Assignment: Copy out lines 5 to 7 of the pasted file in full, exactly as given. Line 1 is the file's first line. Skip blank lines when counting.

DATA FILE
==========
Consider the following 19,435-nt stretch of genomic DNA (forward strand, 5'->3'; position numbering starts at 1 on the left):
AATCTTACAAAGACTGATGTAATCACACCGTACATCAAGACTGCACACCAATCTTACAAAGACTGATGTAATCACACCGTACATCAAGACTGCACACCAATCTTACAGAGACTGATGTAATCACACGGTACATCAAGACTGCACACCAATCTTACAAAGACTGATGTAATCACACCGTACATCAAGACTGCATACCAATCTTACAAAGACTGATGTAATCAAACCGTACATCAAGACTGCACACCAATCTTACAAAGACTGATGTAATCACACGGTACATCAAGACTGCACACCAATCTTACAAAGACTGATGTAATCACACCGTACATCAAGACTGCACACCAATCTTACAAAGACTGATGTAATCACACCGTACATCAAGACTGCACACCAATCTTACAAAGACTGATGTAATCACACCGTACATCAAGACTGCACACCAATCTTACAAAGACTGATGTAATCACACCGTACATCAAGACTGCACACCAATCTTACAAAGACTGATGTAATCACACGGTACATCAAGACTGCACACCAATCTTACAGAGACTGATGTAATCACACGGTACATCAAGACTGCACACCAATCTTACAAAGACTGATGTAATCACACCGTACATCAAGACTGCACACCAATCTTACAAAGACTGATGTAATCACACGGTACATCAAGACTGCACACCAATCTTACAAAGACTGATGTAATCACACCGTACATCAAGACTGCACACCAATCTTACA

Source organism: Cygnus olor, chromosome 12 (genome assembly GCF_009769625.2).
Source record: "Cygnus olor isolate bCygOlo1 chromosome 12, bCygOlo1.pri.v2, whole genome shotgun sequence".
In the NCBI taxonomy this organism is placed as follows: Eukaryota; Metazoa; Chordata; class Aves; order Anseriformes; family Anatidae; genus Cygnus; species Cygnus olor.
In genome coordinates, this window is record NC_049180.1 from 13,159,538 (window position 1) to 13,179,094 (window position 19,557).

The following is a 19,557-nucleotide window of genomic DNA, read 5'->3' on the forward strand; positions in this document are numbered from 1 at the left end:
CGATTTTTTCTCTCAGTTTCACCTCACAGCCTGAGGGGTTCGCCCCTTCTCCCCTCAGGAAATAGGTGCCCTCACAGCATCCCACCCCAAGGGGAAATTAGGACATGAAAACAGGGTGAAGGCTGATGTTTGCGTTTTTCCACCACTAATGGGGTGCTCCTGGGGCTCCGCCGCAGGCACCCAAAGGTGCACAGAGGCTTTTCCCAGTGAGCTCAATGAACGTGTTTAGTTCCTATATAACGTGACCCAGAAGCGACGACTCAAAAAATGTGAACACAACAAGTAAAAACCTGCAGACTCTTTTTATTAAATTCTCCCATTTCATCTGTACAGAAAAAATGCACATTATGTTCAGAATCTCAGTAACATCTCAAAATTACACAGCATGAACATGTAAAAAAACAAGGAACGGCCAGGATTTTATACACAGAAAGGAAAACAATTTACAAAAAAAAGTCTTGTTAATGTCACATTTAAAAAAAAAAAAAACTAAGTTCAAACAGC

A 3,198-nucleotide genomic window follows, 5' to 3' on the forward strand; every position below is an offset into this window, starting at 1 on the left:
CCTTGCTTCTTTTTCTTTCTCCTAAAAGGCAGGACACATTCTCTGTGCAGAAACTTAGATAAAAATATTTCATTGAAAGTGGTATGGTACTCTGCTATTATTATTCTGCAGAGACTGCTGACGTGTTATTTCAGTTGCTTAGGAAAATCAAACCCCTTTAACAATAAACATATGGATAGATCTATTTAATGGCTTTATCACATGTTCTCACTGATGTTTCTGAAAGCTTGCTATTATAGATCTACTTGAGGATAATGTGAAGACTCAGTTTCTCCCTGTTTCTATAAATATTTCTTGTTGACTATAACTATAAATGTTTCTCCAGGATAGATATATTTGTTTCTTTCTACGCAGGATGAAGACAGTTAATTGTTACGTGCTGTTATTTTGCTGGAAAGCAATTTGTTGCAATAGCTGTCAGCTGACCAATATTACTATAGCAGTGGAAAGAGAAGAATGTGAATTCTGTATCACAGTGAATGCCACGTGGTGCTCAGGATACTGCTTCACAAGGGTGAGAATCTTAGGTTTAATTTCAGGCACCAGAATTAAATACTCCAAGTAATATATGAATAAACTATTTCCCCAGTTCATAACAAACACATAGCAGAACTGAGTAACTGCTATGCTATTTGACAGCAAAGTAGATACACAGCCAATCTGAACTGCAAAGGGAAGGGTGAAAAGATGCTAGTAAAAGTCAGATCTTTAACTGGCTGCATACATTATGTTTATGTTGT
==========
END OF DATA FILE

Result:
In the NCBI taxonomy this organism is placed as follows: Eukaryota; Metazoa; Chordata; class Aves; order Anseriformes; family Anatidae; genus Cygnus; species Cygnus olor.
In genome coordinates, this window is record NC_049180.1 from 13,159,538 (window position 1) to 13,179,094 (window position 19,557).

The following is a 19,557-nucleotide window of genomic DNA, read 5'->3' on the forward strand; positions in this document are numbered from 1 at the left end: